Hitman: A 90’s DC Classic

Hitman: A 90’s DC Classic

January 27, 2016 0 By Gary

Tommy Monaghan killed people for money and he was very good at it. Then, in the summer of 1993, in the middle of an attempted hit, everything changed – his victim was attacked by a parasitic alien vampire named Glonth.

Not satisfied with just one morsel, Glonth attacked Tommy. But, surprise, surprise, Tommy survived.

He didn’t escape the encounter completely unscathed as the vampire’s attack awakened his previously dormant metahuman genes, which gave him telepathy, x-ray vision, and turned his eyes completely, and disconcertingly, black.

"And that's why I wear the shades."

“And that’s why I wear the shades.”

His newfound powers allowed him to take on contracts other hitmen wouldn’t touch: metahumans. But, there was a catch. Tommy stood by his own code: he’d only hunt down people whom he considered bad. Good people? Exempt.

Hitman was written by Preacher scribe Garth Ennis at the height of his prowess, coinciding with that aforementioned 66 issue masterpiece, Preacher and illustrated by his The Demon partner John McCrea.

The pair managed to intertwine the affairs of Tommy Monaghan with Batman, Green Lantern, Superman, and Catwoman in a way that made complete and total sense. Amazing, when you consider that Hitman was just a street-level rogue from the really bad part of Gotham.

“It’s way too easy to get superpowers these days…”

Hitman was an effective combination of action, humour, and interesting and unexpected stories.

For example: Hitman decimates a gang, killing a mob boss. The twist? That mob boss was one-half of a conjoined twin pairing, and the other brother survived. So the living brother makes it his mission to get revenge on his Monaghan for the death of his brother and father, offering a massive bounty for the making of Hitman’s corpse.

Over the course of a few issues the attempts on Monaghan’s life coincide with the gradual decomposition of the deceased brother; in fact one of the bosses’ underlings has the audacity to question the smell in a meeting and gets a bullet between the eyes for his trouble.

The entire duration of the run was punctuated by clever, winding storylines, and a strong, diverse, well fleshed out supporting cast that made the world of Tommy Monaghan seem like a living, breathing place that grew and changed, which for all the praise the book has received over time, may just be its most important feature.


Ennis and McCrea had the uncanny ability to make even the preposterous seem plausible.

The cover of Hitman #5 “Enter: Nightfist! He will hit you with his fist” made me laugh more than I feel comfortable describing when it was first published. It was so obvious a tagline that it was ridiculous; but of course its ridiculousness is what made it perfect.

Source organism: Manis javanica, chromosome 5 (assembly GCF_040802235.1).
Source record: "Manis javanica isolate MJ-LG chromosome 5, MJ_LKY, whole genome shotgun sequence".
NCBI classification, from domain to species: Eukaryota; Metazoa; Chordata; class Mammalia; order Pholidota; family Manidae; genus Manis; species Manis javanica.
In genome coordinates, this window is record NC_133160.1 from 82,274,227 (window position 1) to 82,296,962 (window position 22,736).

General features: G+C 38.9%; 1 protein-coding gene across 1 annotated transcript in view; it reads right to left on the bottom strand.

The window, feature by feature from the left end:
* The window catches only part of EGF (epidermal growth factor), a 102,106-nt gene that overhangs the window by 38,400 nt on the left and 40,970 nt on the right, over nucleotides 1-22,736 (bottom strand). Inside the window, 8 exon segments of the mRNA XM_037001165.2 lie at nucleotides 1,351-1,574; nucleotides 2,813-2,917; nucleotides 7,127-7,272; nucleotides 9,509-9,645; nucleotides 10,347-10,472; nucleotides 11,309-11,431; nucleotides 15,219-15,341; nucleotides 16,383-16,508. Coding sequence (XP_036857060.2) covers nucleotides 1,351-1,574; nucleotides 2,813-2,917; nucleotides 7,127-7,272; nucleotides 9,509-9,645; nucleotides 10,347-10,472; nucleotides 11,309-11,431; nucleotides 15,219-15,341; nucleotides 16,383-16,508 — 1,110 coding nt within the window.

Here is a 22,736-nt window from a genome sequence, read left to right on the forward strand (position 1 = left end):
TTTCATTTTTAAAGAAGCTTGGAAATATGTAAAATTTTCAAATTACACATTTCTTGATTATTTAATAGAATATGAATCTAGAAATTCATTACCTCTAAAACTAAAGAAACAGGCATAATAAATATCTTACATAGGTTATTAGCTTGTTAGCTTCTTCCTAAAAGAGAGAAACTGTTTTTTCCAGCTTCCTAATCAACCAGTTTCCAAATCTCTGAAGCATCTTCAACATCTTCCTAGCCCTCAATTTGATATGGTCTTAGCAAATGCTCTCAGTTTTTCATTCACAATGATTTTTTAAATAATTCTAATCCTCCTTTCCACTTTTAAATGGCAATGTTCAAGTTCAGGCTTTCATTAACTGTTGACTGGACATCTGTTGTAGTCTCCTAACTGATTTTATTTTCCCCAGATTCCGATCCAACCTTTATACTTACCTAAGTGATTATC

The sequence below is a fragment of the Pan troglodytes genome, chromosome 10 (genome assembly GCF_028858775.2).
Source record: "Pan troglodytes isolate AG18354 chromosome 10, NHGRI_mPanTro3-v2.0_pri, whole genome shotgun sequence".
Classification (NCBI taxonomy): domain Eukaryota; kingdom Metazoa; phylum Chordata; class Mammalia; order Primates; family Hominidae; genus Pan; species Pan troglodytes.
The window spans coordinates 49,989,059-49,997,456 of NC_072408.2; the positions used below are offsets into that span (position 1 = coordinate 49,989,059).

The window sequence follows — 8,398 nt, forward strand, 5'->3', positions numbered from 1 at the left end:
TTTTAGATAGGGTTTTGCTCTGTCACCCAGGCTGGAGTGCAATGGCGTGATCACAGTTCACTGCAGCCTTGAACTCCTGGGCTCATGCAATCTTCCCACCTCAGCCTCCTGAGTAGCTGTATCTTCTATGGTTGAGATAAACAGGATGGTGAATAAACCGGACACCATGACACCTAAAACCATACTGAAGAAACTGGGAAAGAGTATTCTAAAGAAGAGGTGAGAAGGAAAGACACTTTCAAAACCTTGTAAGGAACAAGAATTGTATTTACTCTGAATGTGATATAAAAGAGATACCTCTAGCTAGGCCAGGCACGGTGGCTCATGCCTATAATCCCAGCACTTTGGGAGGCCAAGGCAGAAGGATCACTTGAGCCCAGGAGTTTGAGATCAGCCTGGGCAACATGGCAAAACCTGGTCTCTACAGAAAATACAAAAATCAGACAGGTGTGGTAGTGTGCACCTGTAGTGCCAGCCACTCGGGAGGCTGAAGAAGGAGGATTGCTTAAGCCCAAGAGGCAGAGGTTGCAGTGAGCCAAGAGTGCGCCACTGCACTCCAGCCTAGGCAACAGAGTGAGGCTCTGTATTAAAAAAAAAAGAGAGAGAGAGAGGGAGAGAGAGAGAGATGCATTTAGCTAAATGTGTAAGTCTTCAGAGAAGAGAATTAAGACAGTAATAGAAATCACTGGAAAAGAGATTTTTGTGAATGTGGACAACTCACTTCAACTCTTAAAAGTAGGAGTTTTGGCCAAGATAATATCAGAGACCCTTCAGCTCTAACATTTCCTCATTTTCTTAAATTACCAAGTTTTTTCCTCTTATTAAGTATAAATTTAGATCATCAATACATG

He will hit you with his fist!

He will hit you with his fist!

Much ink has been spilled over the talents of Garth Ennis and there’s no need to belabour the point. He is a fantastic writer and has a knack for finding clever ways to poke fun at the superhero genre.

When Tommy and Green Lantern are sitting at the bar and Tommy says that since he bought the first round, the second round is on him and Green Lantern responds by saying he doesn’t have any cash in his tights, it’s flawless.

McCrea delivers the scene with his unique style, able to show Green Lantern as simultaneously shocked and cowed all at once.

Ennis may have had a higher profile during their tenure, but McCrea was no less of a driving force to what is (and if it isn’t, it should be) a cult classic series from the 90’s.

“Uhhh, any superheroes around? Guy hanging off a building here, could use a rescue!”

Hitman was not a superhero comic, though superheroes made frequent appearances.

At best, Tommy Monaghan was an anti-hero; he had his own code; believed in friends, family, and watching your buddy’s back. He felt people who never bothered anyone should just be left alone.

It was clear that Tommy would never been one of the “good guys.” He’d never wear a cape or fit in well on the moon with the Justice League. But he was a good guy; and that was enough.

During the glut of 90’s superheroes, Hitman was a revelation.

Even if you can’t find it in the dollar bin, Hitman is worth collecting in any available format.

You won’t regret it.


Ennis and McCrea revived side characters from their run on Hitman in 2015 with All Star Section 8. Learn more here

“I AM BAYTOR.” (You’ll have to read it, to get it.)

[Cover image via www.comicvine.com]